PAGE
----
A feature which should help users debug at high concurrencies is DDT's Parallel Stack View window found in the lower left area, which allows the user to see the position of all processors in a code at the same time from the main window. A program is displayed as a branching tree with the number and location of each processor at each point. Instead of clicking through windows to determine where each processor has stopped, the Parallel Stack View presents a quick overview which easily allows users to identify stray processes. Users can also create sub-groups of processors from a branch of the tree by right clicking on the branch. A new group will appear in the Process Group Window at the top of the GUI.

Message Queues

DDT can allows to examine the status of the intermal MPI message buffers. With this feature, you can detect a coding error that generates communication deadlock where all processes are waiting for each other when no message was sent.

Currently message queue debugging is not provided on Hopper, Edison and Cori.

There are three types of message queues:

  • Send: Calls to MPI send functions that have not yet completed; shown in red arrows
  • Receive: Calls to MPI receive functions that have not yet completed; shown in green arrows
  • Unexpected Message: Represents messages received by the system but the corresponding receive function call has not been made ; shown in blue arrows

To view message queues, you need to select Message Queues from the View pull-down menu. Below are some examples: 

DDT Receive Message Queue

DDT Send and Receive Message Queues

Memory Debugging

DDT has a memory debugging tool that can show heap memory usage across processors.

To access the memory debugging feature, you must first build your code for memory debugging. On Babbage, you can build it as usual. However, on Hopper, Edison and Cori, you have to follow certain steps. Below is a table showing steps for building a static executable using different compilers for memory debugging on Hopper, Edison and Cori. For the compilers other than PGI, the linking step is made of two parts. The first is to run in verbose mode using the -v flag to show all the linking steps taken. The second step is to rerun the last linker line after inserting some more options.

Compiler For static linking

% ftn -g -c prog.f
% ftn -Bstaticddt -o prog prog.o


% ftn -g -c prog.f
% ftn -v -o prog prog.o          # -v to get the last linker line

Rerun the last linker line after inserting '-zmuldefs' right after the command and putting ${DDT_LINK_DMALLOC} just before -lc:
% /opt/gcc/4.7.1/snos/libexec/gcc/x86_64-suse-linux/4.7.1/collect2 -zmuldefs ... ${DDT_LINK_DMALLOC} -lc ...


% ftn -g -c prog.f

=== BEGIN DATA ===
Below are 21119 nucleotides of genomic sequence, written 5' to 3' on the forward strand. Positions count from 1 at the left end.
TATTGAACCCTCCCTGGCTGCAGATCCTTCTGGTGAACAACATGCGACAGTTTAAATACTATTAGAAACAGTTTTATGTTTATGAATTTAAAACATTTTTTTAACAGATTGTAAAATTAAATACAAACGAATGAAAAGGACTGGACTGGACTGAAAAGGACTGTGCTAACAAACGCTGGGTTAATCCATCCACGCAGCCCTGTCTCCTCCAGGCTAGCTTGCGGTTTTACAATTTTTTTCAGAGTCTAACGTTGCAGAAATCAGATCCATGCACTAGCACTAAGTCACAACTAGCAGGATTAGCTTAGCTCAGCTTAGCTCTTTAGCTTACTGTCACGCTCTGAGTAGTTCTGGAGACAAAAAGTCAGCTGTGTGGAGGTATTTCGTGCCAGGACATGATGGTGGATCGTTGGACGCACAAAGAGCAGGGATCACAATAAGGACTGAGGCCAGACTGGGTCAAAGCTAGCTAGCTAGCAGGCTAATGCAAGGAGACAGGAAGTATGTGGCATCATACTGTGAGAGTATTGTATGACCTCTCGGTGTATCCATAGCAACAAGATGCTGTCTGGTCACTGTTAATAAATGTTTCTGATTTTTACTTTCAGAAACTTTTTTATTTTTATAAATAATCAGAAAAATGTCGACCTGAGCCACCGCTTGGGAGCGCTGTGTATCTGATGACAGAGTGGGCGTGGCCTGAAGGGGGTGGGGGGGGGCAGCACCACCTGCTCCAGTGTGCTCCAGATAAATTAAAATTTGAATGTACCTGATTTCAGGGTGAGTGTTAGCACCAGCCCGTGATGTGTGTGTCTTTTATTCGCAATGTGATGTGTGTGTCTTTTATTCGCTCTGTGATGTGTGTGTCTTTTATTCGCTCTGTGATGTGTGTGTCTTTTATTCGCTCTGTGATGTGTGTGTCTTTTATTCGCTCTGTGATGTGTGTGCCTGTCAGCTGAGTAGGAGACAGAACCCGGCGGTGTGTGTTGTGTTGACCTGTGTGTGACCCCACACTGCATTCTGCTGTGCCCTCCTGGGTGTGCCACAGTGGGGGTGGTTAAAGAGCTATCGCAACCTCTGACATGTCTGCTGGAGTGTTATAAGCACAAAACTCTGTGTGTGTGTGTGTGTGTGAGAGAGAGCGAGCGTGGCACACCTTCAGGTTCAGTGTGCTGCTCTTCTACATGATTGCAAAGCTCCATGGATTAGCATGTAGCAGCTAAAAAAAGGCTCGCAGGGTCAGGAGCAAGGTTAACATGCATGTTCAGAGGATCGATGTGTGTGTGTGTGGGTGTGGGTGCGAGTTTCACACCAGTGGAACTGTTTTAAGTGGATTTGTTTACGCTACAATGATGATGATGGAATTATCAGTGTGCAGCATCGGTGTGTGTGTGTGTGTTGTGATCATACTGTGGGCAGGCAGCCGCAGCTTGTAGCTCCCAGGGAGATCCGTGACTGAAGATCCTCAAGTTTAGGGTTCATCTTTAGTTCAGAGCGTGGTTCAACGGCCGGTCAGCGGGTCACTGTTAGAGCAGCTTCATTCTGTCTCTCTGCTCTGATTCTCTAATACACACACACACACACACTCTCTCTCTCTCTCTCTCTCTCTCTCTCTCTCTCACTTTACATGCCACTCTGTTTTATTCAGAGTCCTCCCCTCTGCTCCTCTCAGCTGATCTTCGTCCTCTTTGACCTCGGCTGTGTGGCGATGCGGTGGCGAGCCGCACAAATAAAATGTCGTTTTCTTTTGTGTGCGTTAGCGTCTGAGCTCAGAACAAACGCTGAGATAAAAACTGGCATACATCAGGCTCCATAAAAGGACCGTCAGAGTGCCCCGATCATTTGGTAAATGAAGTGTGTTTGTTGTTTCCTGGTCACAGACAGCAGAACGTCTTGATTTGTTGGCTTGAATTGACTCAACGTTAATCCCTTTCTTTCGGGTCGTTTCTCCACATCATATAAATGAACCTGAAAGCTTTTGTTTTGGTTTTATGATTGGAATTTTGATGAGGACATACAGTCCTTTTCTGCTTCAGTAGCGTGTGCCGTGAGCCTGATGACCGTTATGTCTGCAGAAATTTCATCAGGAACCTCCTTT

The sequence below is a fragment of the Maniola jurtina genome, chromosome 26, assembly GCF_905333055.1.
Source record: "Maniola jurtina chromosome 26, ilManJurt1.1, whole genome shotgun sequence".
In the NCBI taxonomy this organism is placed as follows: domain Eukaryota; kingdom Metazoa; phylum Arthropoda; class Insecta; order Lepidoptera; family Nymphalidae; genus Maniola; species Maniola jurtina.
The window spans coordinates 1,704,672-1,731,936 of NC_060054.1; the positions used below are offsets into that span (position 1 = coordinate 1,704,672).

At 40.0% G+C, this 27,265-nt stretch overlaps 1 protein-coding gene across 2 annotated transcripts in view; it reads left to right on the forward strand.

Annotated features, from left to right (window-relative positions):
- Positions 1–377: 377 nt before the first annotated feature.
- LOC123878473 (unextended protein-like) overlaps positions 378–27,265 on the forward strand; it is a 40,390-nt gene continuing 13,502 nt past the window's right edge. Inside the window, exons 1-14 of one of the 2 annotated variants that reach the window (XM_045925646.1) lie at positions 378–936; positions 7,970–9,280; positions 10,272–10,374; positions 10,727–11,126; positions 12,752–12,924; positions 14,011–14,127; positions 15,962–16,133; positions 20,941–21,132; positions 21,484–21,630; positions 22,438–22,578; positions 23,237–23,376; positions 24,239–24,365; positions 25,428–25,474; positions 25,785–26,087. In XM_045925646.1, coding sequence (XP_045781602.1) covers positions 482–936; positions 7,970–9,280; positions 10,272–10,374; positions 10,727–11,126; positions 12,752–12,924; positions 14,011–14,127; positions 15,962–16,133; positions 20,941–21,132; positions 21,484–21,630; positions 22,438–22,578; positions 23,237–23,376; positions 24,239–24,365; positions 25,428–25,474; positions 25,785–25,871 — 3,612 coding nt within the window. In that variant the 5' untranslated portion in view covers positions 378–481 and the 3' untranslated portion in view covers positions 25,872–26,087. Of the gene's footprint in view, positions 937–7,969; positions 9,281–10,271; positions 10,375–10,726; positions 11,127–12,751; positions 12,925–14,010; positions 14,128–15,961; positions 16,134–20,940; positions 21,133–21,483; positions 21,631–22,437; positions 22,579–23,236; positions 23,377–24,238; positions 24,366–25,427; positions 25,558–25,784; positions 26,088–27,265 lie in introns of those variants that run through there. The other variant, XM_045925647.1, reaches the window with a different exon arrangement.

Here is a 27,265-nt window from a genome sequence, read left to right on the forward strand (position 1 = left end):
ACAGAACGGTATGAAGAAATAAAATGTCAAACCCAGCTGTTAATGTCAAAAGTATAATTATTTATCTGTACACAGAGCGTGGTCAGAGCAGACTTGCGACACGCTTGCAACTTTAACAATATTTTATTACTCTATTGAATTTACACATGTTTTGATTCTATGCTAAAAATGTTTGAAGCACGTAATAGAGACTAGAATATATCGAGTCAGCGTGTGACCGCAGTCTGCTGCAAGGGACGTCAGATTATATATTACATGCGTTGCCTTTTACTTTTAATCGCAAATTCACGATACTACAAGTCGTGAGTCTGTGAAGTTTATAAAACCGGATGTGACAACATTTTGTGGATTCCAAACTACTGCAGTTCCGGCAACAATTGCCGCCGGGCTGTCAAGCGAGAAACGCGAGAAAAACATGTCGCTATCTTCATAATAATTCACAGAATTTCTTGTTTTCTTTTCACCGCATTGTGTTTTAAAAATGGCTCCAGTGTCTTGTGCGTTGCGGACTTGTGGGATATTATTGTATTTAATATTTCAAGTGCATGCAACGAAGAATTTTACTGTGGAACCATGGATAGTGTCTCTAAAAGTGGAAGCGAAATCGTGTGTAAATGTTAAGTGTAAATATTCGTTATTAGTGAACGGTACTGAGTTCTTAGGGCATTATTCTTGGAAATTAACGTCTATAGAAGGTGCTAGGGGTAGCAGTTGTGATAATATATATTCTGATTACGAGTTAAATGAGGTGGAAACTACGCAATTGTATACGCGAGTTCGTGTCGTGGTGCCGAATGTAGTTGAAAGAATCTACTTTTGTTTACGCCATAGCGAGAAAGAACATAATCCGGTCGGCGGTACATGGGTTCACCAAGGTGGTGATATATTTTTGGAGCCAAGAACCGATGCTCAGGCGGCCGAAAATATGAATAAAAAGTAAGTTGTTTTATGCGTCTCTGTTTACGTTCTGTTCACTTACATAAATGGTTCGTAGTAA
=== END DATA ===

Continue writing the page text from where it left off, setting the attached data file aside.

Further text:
% ftn -v -o prog prog.o

Do similarly as above:
% /opt/cray/cce/8.0.7/cray-binutils/x86_64-unknown-linux-gnu/bin/ld -zmuldefs ... ${DDT_LINK_DMALLOC} -lc ...


% ftn -g -c prog.f
% ftn -v -o prog prog.o

Do similary as above. There are two locations to put ${DDT_LINK_DMALLOC} as there are two -lc's:
% ld -zmuldefs ... ${DDT_LINK_DMALLOC} -lc ... ${DDT_LINK_DMALLOC} -lc ...

The example commands are shown for a Fortran case. cc and CC should be used similarly for C and C++ codes. In case of a C++ code, ${DDT_LINK_DMALLOCXX} is to be used instead of ${DDT_LINK_DMALLOC}.

A simple script, static_linking_ddt_md, is provided in your $PATH to help you complete the somewhat complicated steps shown above.

% module load allineatools
% ftn -g -c prog.f
% static_linking_ddt_md ftn -o prog prog.o # instead of 'ftn -o prog prog.o'
% ls -l prog
-rwx------ 1 wyang wyang 6701908 2012-10-15 15:19 prog

You need to separate the compile and link stages. That is, you need to create *.o files using the -c compile flag first; otherwise, you can see the following message:

/usr/bin/ld: cannot find /scratch/scratchdirs/wyang/ifortnr7R21.o: No such file or directory

 For multi-threaded codes, DDT_LINK_DMALLOCTH and DDT_LINK_DMALLOCTHCXX are used in place of DDT_LINK_DMALLOC and DDT_LINK_DMALLOCXX, respectively. Again, a utility script, static_linking_ddt_md_th, is provided to help with linking:

% static_linking_ddt_md_th ftn -mp -o prog prog.o   # instead of 'ftn -mp -o prog prog.o' 

Below is a table showing how to prepare your code using dyanmic linking on Hopper, Edison and Cori. The example is provided for a Fortran code case. Adjustments should be made for C and C++ codes as above. Again, in case of a C++ code, ${DDT_LINK_DMALLOC} must be repalced with ${DDT_LINK_DMALLOCXX} .

Compiler For dynamic linking
PGI, Cray

% ftn -g -c prog.f
% ftn -dyanmic -o prog prog.o ${DDT_LINK_DMALLOC} --Wl,--allow-multiple-definition

GNU, Intel

% ftn -g -c prog.f
% ftn -dynamic -o prog.o ${DDT_LINK_DMALLOC} -zmuldefs

For multi-threaded codes, ${DDT_LINK_DMALLOCTH} or ${DDT_LINK_DMALLOCTHCXX} should be used instead.

Next, when DDT starts, you must click the "Memory Debugging" checkbox in the DDT run menu that first comes up

DDT Groups

To set detailed memory debugging options, click the 'Details...' button on the far right side, which will open the 'Memory Debugging Options' window. There you can set the heap debugging level, the number of guard pages before or after arrays (but not both) for detection of heap overflow or underflow in the program, etc. The default page size is 4 KB.

DDT - memory debugging option

When running ddt with a statically built code, please deselect the 'Preload the memory debugging library' item. Otherwise, ddt can hang indefinitely during startup on Cray machines.

Also, leave the 'Preload ...' checkbox with a dynamically linked executable unchecked on the Cray machines if a C++ version of Allinea's dmalloc library was used (that is, when $DDT_LINK_DMALLOCXX or $DDT_LINK_DMALLOCTHCXX was used). Otherwise, ddt hangs during startup.

Several features are enabled with memory debugging. Select Current Memory Usage or  Memory Statistics under the Tools menu. With the following buggy code that generates memory leaks:

      program memory_leaks

!...  Buggy code prepared by NERSC User Service Group for a debugging tutorial
!...  February, 2012

      implicit none
      include 'mpif.h'